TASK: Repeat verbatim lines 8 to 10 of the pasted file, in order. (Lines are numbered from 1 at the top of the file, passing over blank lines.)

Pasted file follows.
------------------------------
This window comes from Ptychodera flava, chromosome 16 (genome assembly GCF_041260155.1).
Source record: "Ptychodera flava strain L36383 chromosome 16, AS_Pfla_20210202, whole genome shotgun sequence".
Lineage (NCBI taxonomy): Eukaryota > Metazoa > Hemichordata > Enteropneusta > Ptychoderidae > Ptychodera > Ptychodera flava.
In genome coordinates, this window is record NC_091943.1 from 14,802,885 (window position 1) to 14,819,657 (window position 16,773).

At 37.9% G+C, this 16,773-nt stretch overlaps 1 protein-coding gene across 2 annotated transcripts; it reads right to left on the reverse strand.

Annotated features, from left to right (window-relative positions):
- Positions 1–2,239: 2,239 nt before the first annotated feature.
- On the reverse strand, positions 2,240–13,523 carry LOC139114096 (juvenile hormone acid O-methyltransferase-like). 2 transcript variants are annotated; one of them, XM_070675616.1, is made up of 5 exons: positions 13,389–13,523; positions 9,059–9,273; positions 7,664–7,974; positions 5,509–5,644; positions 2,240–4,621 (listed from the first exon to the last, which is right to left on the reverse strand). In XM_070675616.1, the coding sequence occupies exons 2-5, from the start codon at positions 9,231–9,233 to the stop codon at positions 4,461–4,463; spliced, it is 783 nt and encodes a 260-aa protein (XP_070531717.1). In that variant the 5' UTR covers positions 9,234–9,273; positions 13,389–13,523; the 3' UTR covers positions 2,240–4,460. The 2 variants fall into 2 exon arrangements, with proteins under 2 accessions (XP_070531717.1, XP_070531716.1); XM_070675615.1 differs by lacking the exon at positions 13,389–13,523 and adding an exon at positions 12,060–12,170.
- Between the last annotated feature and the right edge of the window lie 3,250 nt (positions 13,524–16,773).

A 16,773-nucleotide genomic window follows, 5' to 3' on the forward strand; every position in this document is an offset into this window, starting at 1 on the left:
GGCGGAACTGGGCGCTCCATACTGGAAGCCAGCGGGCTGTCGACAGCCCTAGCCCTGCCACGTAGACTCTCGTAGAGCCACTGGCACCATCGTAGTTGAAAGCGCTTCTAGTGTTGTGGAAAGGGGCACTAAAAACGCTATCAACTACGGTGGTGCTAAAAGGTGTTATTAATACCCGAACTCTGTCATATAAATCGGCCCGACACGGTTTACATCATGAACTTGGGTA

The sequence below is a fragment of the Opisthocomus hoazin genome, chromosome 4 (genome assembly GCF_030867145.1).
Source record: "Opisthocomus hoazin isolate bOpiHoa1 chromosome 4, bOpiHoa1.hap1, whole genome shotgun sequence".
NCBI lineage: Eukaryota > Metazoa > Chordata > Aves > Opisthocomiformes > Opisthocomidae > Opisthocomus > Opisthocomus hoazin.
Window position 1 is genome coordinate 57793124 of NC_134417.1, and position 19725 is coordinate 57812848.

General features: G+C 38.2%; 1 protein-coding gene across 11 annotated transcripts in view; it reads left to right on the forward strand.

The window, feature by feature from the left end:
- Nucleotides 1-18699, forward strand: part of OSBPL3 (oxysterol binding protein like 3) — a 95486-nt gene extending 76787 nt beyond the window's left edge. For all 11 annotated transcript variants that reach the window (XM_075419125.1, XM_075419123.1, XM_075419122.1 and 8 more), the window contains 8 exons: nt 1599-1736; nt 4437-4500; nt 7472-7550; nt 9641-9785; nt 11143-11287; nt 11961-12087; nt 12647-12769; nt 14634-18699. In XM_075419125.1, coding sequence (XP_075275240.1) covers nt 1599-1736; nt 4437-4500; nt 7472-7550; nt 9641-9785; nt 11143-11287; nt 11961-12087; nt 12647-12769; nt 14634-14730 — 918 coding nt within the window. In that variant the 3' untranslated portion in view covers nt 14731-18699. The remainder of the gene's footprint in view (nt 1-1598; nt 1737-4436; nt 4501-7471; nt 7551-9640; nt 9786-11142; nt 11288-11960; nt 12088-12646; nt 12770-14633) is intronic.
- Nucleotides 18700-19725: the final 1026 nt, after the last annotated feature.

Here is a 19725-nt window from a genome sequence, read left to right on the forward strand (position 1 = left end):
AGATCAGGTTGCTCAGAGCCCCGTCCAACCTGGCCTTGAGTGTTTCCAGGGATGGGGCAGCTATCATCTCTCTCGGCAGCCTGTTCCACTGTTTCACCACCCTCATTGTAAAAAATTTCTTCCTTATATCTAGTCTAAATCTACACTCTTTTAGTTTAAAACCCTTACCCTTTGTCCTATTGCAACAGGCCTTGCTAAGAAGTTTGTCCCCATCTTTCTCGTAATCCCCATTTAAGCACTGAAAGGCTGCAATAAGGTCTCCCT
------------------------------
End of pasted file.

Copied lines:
- On the reverse strand, positions 2,240–13,523 carry LOC139114096 (juvenile hormone acid O-methyltransferase-like). 2 transcript variants are annotated; one of them, XM_070675616.1, is made up of 5 exons: positions 13,389–13,523; positions 9,059–9,273; positions 7,664–7,974; positions 5,509–5,644; positions 2,240–4,621 (listed from the first exon to the last, which is right to left on the reverse strand). In XM_070675616.1, the coding sequence occupies exons 2-5, from the start codon at positions 9,231–9,233 to the stop codon at positions 4,461–4,463; spliced, it is 783 nt and encodes a 260-aa protein (XP_070531717.1). In that variant the 5' UTR covers positions 9,234–9,273; positions 13,389–13,523; the 3' UTR covers positions 2,240–4,460. The 2 variants fall into 2 exon arrangements, with proteins under 2 accessions (XP_070531717.1, XP_070531716.1); XM_070675615.1 differs by lacking the exon at positions 13,389–13,523 and adding an exon at positions 12,060–12,170.
- Between the last annotated feature and the right edge of the window lie 3,250 nt (positions 13,524–16,773).

A 16,773-nucleotide genomic window follows, 5' to 3' on the forward strand; every position in this document is an offset into this window, starting at 1 on the left: